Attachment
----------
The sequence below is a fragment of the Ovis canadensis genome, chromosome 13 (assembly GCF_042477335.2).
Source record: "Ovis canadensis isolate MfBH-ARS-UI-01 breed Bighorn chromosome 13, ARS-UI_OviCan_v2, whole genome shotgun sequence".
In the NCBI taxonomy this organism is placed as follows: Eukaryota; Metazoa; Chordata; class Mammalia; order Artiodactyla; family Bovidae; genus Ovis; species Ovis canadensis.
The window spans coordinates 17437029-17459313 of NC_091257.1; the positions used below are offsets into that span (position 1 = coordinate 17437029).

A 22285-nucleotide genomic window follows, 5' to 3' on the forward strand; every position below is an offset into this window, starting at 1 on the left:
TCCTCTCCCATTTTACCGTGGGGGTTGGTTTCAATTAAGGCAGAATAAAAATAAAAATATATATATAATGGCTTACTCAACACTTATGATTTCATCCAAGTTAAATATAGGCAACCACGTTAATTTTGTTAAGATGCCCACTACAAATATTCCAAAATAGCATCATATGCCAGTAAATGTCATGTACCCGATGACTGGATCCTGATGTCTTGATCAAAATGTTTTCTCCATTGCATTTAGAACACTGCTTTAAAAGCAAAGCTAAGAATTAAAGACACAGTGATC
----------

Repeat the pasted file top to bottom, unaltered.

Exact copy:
The sequence below is a fragment of the Ovis canadensis genome, chromosome 13 (assembly GCF_042477335.2).
Source record: "Ovis canadensis isolate MfBH-ARS-UI-01 breed Bighorn chromosome 13, ARS-UI_OviCan_v2, whole genome shotgun sequence".
In the NCBI taxonomy this organism is placed as follows: Eukaryota; Metazoa; Chordata; class Mammalia; order Artiodactyla; family Bovidae; genus Ovis; species Ovis canadensis.
The window spans coordinates 17437029-17459313 of NC_091257.1; the positions used below are offsets into that span (position 1 = coordinate 17437029).

A 22285-nucleotide genomic window follows, 5' to 3' on the forward strand; every position below is an offset into this window, starting at 1 on the left:
TCCTCTCCCATTTTACCGTGGGGGTTGGTTTCAATTAAGGCAGAATAAAAATAAAAATATATATATAATGGCTTACTCAACACTTATGATTTCATCCAAGTTAAATATAGGCAACCACGTTAATTTTGTTAAGATGCCCACTACAAATATTCCAAAATAGCATCATATGCCAGTAAATGTCATGTACCCGATGACTGGATCCTGATGTCTTGATCAAAATGTTTTCTCCATTGCATTTAGAACACTGCTTTAAAAGCAAAGCTAAGAATTAAAGACACAGTGATC